A tissue test that improves patient stratification for repeat biopsy so you can focus on finding aggressive prostate cancer.
Confirm mdx Addresses Prostate Biopsy Sampling Error and the False-Negative Biopsy Dilemma
“Rule-in” high-risk men who have had a previous negative biopsy result, may be harboring undetected cancer (a false-negative biopsy result), and therefore may benefit from a repeat biopsy and appropriate treatment.
“Rule-out” otherwise cancer-free men from undergoing unnecessary repeat biopsies and screening procedures, helping to reduce complications, patient anxiety, and excessive healthcare expenses associated with these procedures.
Confirm mdx Key Benefits
Incorporating Confirm mdx into clinical practice improves patient stratification so you can focus on finding aggressive prostate cancer.
- Specific information for GS≥7 (GG≥2) prostate cancer
- Clinically validated in African American men
- Saves the healthcare system $588 per patient
The Most Significant Predictor of Prostate Cancer Detection on Repeat Biopsy
Independently published clinical studies have shown that for men who have received a negative prostate biopsy result, Confirm mdx is the single most significant predictor of patient outcome among all currently available clinical factors, such as age, PSA level, and DRE results.1,2
Confirm mdx Improves Upon the Current Standard of Care
Under the current standard of care:
- Men with an elevated or rising PSA level (≥ 4.0 ng/ml) and/or abnormal digital rectal exam (DRE) are considered at high risk for cancer and often are referred for a prostate biopsy to determine if prostate cancer is present.
- The standard prostate biopsy procedure takes 10-12 core samples, and histopathological review by visual inspection under a microscope remains the gold standard for the diagnosis of prostate cancer.
- This schema, however, samples less than 1% of the entire prostate gland and results in limited histopathological analysis.
- Sampling error is an inherent and well-documented issue, with false-negative rates of prostate biopsy procedures reported as high as 25-35%.3,11
Of an estimated 500,000 biopsies performed each year, less than one-third actually result in a cancer finding, leaving more than 300,000 men with a negative biopsy reading but still facing elevated clinical risk factors.3,11,12 Concerns over inconclusive (false-negative) biopsy results, coupled with the high rate of clinically significant cancer detected upon repeat biopsy, pose a diagnostic dilemma:
- 43% of patients with negative histopathology on initial biopsy will undergo a repeat biopsy, many also continuing on to 3rd and 4th biopsies.
- Repeat biopsies are invasive procedures resulting in increased risk of infection and hospitalization.
- Significant costs are associated with unnecessary procedures and associated risks.13,15
For patients with a negative biopsy but with persistently elevated or rising PSA, abnormal DRE, or other risk factors, few options are currently available to guide a urologist in determining the patients need for an additional biopsy procedure is warranted. Fear of undetected prostate cancer leads to additional procedures, with many men being subjected to repeated invasive biopsies to rule-out the presence of cancer.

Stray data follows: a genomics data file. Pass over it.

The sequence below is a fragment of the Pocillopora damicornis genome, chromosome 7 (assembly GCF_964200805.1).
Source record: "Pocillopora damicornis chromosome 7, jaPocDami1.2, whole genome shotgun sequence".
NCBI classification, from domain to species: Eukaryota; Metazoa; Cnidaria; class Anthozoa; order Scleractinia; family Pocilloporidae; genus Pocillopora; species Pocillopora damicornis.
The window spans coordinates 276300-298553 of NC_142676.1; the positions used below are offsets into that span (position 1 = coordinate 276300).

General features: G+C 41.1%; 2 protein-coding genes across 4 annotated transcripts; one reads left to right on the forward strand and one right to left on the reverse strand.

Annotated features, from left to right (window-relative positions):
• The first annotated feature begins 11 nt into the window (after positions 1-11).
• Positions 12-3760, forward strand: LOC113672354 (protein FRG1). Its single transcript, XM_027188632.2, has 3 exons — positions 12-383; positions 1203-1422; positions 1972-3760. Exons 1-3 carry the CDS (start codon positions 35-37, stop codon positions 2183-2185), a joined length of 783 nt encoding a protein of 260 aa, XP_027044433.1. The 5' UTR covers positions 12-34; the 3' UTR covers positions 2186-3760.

Fear of Undetected Cancer Leads to High Rate of Repeat Biopsy
Confirm mdx is a Well-Validated Epigenetic Test that Guides the Detection of Occult Prostate Cancer on a Patient’s Previously Biopsied Negative Tissue
- The use of Confirm mdx for prostate cancer detection using methylation-specific PCR (MSP) and cancer-associated epigenetic biomarkers to improve upon histopathology has been well validated in both scientific and clinical studies.
- DNA methylation, the most common and useful measure of epigenetic abnormality testing, is responsible for the silencing of key tumor suppressor genes. DNA methylation biomarkers associated with prostate cancer have been extensively evaluated. More than 55 studies on the Confirm mdx genes and technology have been published in peer-reviewed, scientific and medical journals.
- GSTP1 is the most intensely studied and widely reported epigenetic biomarker associated with prostate cancer diagnosis, encoding the glutathione S-transferase Pi 1 protein involved in detoxification, due to its high sensitivity and specificity.1,2,11
- Complementing GSTP1, methylation of the APC and RASSF1 genes is frequently found in prostate cancer, and these markers have demonstrated a “field effect” aiding in the identification of biopsies with false-negative histopathological results.1,2,11
- The concept of a field cancerization effect, when first reported in medical literature by Slaughter in 1953, described the changes in tissues surrounding cancer lesions and their association with development of tumors. Later, the term “field effect” evolved to include molecular changes in adjacent, benign-looking tissues. The epigenetic field effect is a molecular mechanism whereby cells adjacent to cancer foci can contain DNA methylation changes, which may be indistinguishable by histopathology, but detectable by MSP testing. The presence of epigenetic field effects associated with prostate cancer has been widely published and is the basis of activity for the Confirm mdx assay to aid in the detection of occult prostate cancer on previously biopsied, histopathologically negative tissue.15-22
Over 55+ Published Studies on the Test, Genes and Technology
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Secure mdx is a safe and secure HIPAA compliant tool that gives you access to patient reports online.